There were hugs, smiles and a tight embrace at Toronto airport earlier this month as a 3-year-old Afghan boy reunited with his father.
The boy, who was not named because he is a minor, was separated from his family on Aug. 26, when there was a suicide attack at the Kabul airport in Afghanistan.
He was put on a plane out of the country and spent two weeks at an orphanage in Qatar, according to Qatari and Canadian media reports. Officials with the UN in addition as the Qatari government helped reach his family in Canada, and he was able to reunite with them.
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But this boy is lucky.
In the chaos of the US withdrawal from Afghanistan and the mass evacuation from Kabul, a number of unaccompanied minors ended up on flights out of the country. Now comes the difficult task of reuniting them with their families or, for those who don’t have any relatives, helping them find new homes.
Right now, there are at the minimum 300 Afghan children who were separated from their families during the evacuation, according to Wendy Young, president of Kids in Need of Defense, an organization that provides sustain for unaccompanied minors.
“We know of children whose parents were killed in the time of action, and we know of children who were separated and placed on a different flight than their parent or their guardian and the child is in one country and the parents in another.”
“We know of children whose parents were killed in the time of action, and we know of children who were separated and placed on a different flight than their parent or their guardian and the child is in one country and the parents in another,” she said.
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Young said that has spurred a global effort to help reunite Afghan children separated from their parents and also find housing for unaccompanied minors — children who evacuated with a friend or relative and also some who are orphans.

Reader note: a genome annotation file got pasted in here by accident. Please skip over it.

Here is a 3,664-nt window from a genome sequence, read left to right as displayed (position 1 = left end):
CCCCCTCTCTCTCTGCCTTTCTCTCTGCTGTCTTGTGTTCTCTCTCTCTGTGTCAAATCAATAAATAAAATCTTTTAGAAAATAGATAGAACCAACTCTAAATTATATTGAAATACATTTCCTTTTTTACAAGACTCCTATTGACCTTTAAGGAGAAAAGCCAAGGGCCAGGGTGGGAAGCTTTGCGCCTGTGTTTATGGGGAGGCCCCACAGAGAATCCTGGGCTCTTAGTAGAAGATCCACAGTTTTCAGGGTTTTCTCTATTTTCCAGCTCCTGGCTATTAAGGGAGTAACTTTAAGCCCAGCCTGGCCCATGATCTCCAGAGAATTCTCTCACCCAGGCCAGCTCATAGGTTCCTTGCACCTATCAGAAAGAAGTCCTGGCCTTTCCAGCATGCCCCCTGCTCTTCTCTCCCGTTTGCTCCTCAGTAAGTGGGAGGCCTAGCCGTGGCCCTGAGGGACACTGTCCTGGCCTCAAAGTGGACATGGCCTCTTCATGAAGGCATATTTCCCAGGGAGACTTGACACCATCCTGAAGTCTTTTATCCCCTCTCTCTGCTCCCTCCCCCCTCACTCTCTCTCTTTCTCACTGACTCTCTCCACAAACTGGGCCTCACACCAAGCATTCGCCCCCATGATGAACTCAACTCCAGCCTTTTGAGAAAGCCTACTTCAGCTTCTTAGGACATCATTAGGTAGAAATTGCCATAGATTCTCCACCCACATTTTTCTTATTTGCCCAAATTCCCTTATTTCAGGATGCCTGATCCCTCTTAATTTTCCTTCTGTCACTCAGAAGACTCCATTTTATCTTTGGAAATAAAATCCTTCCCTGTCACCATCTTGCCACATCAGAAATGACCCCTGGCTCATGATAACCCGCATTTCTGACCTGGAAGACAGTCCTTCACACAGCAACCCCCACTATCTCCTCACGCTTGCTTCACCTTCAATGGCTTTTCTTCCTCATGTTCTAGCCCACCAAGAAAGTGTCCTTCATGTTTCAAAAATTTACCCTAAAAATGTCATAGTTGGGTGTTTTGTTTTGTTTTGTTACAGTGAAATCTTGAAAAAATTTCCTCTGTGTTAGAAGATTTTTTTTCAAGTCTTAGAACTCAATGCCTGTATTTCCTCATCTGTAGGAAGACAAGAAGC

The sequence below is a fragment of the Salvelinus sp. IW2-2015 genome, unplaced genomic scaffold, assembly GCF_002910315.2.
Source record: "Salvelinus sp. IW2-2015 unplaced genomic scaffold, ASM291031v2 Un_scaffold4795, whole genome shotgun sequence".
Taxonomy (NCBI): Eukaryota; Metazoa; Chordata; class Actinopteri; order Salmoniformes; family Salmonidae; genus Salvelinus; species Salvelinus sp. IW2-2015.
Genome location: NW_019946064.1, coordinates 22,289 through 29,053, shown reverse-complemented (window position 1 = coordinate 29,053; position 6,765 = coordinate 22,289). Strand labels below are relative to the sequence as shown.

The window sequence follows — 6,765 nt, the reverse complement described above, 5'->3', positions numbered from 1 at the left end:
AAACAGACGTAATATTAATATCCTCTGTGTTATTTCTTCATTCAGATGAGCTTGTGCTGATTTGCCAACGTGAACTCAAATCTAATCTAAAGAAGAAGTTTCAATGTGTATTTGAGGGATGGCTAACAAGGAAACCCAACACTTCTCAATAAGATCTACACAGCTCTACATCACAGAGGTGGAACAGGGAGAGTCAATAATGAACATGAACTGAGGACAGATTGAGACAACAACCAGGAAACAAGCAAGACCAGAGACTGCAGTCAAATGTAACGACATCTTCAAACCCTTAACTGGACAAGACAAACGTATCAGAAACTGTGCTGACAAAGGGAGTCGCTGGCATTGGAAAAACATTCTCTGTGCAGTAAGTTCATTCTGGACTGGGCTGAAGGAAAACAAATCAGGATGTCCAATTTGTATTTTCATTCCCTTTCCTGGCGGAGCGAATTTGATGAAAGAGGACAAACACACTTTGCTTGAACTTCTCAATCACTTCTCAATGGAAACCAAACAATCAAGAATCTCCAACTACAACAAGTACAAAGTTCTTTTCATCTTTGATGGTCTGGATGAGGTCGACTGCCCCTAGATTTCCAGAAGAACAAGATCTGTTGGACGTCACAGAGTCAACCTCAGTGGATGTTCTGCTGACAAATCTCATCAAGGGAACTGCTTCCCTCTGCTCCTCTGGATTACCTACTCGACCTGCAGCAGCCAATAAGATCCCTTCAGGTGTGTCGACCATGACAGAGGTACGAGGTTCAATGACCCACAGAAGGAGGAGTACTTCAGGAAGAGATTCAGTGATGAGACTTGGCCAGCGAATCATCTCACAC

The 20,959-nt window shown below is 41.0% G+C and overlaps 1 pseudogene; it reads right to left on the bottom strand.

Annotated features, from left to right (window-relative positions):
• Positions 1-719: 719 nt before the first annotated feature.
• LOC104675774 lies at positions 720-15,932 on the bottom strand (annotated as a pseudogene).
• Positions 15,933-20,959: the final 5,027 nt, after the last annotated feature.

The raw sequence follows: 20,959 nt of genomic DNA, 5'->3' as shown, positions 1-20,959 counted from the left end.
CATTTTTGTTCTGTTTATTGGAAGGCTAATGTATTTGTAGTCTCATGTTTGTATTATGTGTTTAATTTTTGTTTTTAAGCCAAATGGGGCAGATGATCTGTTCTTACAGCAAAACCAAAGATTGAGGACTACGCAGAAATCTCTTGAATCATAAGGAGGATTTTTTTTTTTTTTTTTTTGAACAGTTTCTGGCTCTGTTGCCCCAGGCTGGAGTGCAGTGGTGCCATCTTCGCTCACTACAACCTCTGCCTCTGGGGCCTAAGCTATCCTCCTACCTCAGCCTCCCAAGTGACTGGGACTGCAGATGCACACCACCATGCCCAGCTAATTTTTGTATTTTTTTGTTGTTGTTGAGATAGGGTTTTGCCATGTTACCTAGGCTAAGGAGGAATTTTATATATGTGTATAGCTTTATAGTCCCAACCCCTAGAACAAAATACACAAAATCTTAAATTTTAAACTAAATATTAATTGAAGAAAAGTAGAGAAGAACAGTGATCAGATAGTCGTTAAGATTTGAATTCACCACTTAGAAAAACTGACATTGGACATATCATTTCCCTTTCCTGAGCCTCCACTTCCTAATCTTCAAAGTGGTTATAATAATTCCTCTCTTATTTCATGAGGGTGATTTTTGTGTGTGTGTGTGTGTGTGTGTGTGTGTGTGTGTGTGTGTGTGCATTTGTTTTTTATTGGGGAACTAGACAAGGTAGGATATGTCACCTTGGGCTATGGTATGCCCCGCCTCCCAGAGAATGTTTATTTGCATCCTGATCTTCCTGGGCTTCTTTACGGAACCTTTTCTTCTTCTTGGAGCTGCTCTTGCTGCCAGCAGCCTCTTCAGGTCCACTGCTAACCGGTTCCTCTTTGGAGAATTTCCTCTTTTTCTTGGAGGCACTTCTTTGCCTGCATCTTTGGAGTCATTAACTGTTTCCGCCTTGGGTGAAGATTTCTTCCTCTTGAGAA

The US State Department and the Department of Health and Human sets didn’t respond to questions from The World about which countries unaccompanied Afghan minors have been relocated to, but earlier this month, US Secretary of State Antony Blinken visited some of them at Ramstein Air Base in Germany.
Some unaccompanied Afghan minors have started arriving in the US. This week, about 75 unaccompanied minors arrived in Chicago, according to city and federal officials, the Chicago Sun Times reported.
Others are staying at the Fort Bliss military base in El Paso, Texas, where Barbara Ammirati, deputy director for child protection in emergencies with Save the Children, has been part of the team offering sustain.
Ammirati said that when the children arrive and it is determined they are unaccompanied, they are closest separated from the general population at the base and placed in shelters.
“It’s a very permanent accommodation,” she said. “It’s a small home — one room — and we’ve set it up. … it looks like a bedroom with a welcoming living space.”